Essential tips for first time camping with kids
We’re heading towards summer – camping season’s here! If you’re considering your first time under canvas with kids, here are our tips to help it go merrily and avoid common pitfalls.
Before you go
It’s worth having a trial run in the back garden before your first camp of the season if you can. It’s a chance to check your kit’s ok (no broken poles!). And if you’re borrowing kit and sussing out camping for the first time, it’s a no-pressure opportunity to have a go at putting the tent up.
Plus the children can get used to their new holiday home, reading stories, making dens, playing board games by torchlight, listening to the noises outside. A trial run sleeping outside at home might make the first night away calmer too – it’s a chance to soothe any anxieties and get the first-time excitement out of everyone’s systems knowing you can pile into bed after if you have a sleepless night!
Where to go
Some people like their camping wild and unplugged, with just a water tap and a loo available. Others want the works: hairdryers in the shower block, a shop and pub on-site, or full-on glamping.
The good news is there’s something for everyone – just have a look at websites and reviews to get a sense of facilities and level of luxury. There are numerous websites offering lists and reviews of family-friendly campsites, though plenty that don’t appear on these are also welcoming and fun for children. Play areas are not essential when there are fields and woods to explore!
Popular campsites can get booked up over weekends and holiday season so book in advance if you can, especially if you’re going as a group. Though if you want to just head out when the weather’s fair, a bit of ringing around should be all it takes to find a campsite quickly, so long as you’re not too picky.
What to take
It would take too much space (look out for a future blog on the subject) to attempt a comprehensive kit list here (try this one), so we’ll focus on the fun stuff.
Take basic outdoor toys: balls, bats, skittles. Children young and old love exploring, so let them back their own bag of supplies and have an adventure getting to know the campsite. Wellies are a good idea – even if it’s dry the grass will be dewy is in the mornings.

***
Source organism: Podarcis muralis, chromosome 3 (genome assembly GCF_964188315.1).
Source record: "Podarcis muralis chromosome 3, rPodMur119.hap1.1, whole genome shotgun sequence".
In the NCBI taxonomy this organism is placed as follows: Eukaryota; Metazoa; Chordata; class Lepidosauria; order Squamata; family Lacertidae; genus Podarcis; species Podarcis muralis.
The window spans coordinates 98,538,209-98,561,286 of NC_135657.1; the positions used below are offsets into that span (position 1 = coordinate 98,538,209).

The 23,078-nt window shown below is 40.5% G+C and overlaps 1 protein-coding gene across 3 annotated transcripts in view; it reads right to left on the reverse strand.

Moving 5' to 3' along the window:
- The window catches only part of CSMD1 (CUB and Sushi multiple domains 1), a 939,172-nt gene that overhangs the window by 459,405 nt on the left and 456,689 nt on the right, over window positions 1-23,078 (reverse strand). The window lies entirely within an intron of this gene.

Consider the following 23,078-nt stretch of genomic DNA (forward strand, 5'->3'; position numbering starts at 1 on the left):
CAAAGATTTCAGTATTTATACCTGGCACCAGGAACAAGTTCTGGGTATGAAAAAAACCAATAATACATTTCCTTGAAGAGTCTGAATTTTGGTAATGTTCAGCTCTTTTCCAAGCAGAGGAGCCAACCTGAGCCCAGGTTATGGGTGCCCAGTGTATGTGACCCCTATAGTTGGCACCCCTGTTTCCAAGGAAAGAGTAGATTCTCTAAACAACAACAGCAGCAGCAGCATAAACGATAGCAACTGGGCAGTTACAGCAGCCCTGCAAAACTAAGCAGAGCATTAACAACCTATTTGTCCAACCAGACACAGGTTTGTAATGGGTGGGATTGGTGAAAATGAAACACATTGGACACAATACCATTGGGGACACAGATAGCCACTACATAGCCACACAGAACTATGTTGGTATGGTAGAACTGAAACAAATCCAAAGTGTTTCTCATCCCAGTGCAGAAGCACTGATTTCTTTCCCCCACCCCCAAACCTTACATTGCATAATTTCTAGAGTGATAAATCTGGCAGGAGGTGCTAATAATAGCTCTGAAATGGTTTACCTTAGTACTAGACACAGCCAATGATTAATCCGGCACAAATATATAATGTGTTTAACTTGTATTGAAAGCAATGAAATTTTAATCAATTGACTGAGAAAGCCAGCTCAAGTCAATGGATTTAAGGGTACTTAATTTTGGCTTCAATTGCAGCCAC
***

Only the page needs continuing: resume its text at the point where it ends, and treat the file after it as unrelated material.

Indoor activities are helpful too, especially if it’s wet. Take board games, drawing/colouring pads and soft toys for creative play. Glowsticks are great fun instead of torches.
When it comes to campsite cooking, things often take longer than you might think, so take plenty of snacks to keep energy up and complaints of “I’m starving!” at bay. Taking a popular one-pot meal you’ve prepared at home (chilli or spaghetti bolognaise for example) is a good way to speed things up and feed hungry mouths quickly on your first night away.
This is the UK, chances are it’s going to rain at some point! Decent rain gear is essential to keep everyone happy and minimise damp clothes. Rain can be a gift – as well as lots of free opportunities for playing in the mud, it also means many others will stay indoors so you’ll have the local attractions to yourself.
It’s also worth packing pegs for hanging wet clothes out to dry, and plastic bags or buckets for containing damp things so the dry clothes stay dry.
Our biggest suggestion when camping with children is to slow down as much as possible, and just have fun. More than any other holiday, camping is an opportunity to enjoy the process as well as the end result: chores can be fun.
The entertainment is laid on just by doing what you’re doing. Kids will love seeing the camp stove or fire in action; washing up the breakfast bowls and mugs can become a fun adventure. Living outdoors for a few days is excitement in itself.
What are your thoughts? These pointers aren’t comprehensive, more to get you in the mood! Please do comment with your own thoughts if we’ve missed anything important!